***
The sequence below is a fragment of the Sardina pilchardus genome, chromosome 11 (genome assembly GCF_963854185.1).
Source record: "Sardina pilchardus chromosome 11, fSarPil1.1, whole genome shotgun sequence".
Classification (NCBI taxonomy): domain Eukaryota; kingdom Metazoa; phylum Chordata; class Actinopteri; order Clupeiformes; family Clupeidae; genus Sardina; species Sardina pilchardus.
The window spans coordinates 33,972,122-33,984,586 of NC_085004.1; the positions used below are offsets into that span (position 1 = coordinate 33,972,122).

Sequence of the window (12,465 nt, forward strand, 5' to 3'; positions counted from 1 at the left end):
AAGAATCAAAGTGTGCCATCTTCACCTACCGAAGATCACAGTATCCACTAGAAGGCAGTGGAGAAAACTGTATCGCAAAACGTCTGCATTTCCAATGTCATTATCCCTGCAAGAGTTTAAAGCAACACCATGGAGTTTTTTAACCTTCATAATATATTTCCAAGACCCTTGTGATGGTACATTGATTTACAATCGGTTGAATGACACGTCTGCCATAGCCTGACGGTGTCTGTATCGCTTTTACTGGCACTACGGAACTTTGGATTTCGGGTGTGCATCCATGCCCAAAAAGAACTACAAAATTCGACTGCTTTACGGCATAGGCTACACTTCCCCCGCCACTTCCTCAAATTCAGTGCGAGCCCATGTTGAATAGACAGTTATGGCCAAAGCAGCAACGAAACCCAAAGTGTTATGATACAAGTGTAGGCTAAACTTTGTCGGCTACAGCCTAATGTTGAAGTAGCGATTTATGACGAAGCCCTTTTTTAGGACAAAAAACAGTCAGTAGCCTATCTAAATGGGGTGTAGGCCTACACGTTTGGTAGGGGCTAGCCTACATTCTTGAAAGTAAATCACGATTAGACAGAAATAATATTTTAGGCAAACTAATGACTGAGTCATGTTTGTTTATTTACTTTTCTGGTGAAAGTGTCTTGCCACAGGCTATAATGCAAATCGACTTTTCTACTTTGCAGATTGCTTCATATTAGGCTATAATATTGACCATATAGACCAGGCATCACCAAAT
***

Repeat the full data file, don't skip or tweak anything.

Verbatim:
The sequence below is a fragment of the Sardina pilchardus genome, chromosome 11 (genome assembly GCF_963854185.1).
Source record: "Sardina pilchardus chromosome 11, fSarPil1.1, whole genome shotgun sequence".
Classification (NCBI taxonomy): domain Eukaryota; kingdom Metazoa; phylum Chordata; class Actinopteri; order Clupeiformes; family Clupeidae; genus Sardina; species Sardina pilchardus.
The window spans coordinates 33,972,122-33,984,586 of NC_085004.1; the positions used below are offsets into that span (position 1 = coordinate 33,972,122).

Sequence of the window (12,465 nt, forward strand, 5' to 3'; positions counted from 1 at the left end):
AAGAATCAAAGTGTGCCATCTTCACCTACCGAAGATCACAGTATCCACTAGAAGGCAGTGGAGAAAACTGTATCGCAAAACGTCTGCATTTCCAATGTCATTATCCCTGCAAGAGTTTAAAGCAACACCATGGAGTTTTTTAACCTTCATAATATATTTCCAAGACCCTTGTGATGGTACATTGATTTACAATCGGTTGAATGACACGTCTGCCATAGCCTGACGGTGTCTGTATCGCTTTTACTGGCACTACGGAACTTTGGATTTCGGGTGTGCATCCATGCCCAAAAAGAACTACAAAATTCGACTGCTTTACGGCATAGGCTACACTTCCCCCGCCACTTCCTCAAATTCAGTGCGAGCCCATGTTGAATAGACAGTTATGGCCAAAGCAGCAACGAAACCCAAAGTGTTATGATACAAGTGTAGGCTAAACTTTGTCGGCTACAGCCTAATGTTGAAGTAGCGATTTATGACGAAGCCCTTTTTTAGGACAAAAAACAGTCAGTAGCCTATCTAAATGGGGTGTAGGCCTACACGTTTGGTAGGGGCTAGCCTACATTCTTGAAAGTAAATCACGATTAGACAGAAATAATATTTTAGGCAAACTAATGACTGAGTCATGTTTGTTTATTTACTTTTCTGGTGAAAGTGTCTTGCCACAGGCTATAATGCAAATCGACTTTTCTACTTTGCAGATTGCTTCATATTAGGCTATAATATTGACCATATAGACCAGGCATCACCAAAT